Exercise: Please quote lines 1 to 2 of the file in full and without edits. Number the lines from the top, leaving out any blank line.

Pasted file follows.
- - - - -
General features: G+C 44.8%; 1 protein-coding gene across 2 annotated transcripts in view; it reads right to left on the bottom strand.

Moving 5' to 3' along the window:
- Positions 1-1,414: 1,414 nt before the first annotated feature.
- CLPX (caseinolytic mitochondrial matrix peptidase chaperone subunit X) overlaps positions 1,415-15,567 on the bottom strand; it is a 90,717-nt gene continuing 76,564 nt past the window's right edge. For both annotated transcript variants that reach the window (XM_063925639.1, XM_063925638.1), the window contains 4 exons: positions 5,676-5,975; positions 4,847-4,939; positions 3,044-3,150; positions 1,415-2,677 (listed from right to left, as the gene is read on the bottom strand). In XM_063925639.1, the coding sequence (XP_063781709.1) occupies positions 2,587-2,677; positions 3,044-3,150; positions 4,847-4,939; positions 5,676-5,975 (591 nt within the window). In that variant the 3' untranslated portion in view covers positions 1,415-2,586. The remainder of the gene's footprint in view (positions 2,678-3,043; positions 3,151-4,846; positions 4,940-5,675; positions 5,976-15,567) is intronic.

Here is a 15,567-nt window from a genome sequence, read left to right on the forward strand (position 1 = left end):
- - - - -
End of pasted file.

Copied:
General features: G+C 44.8%; 1 protein-coding gene across 2 annotated transcripts in view; it reads right to left on the bottom strand.

Moving 5' to 3' along the window: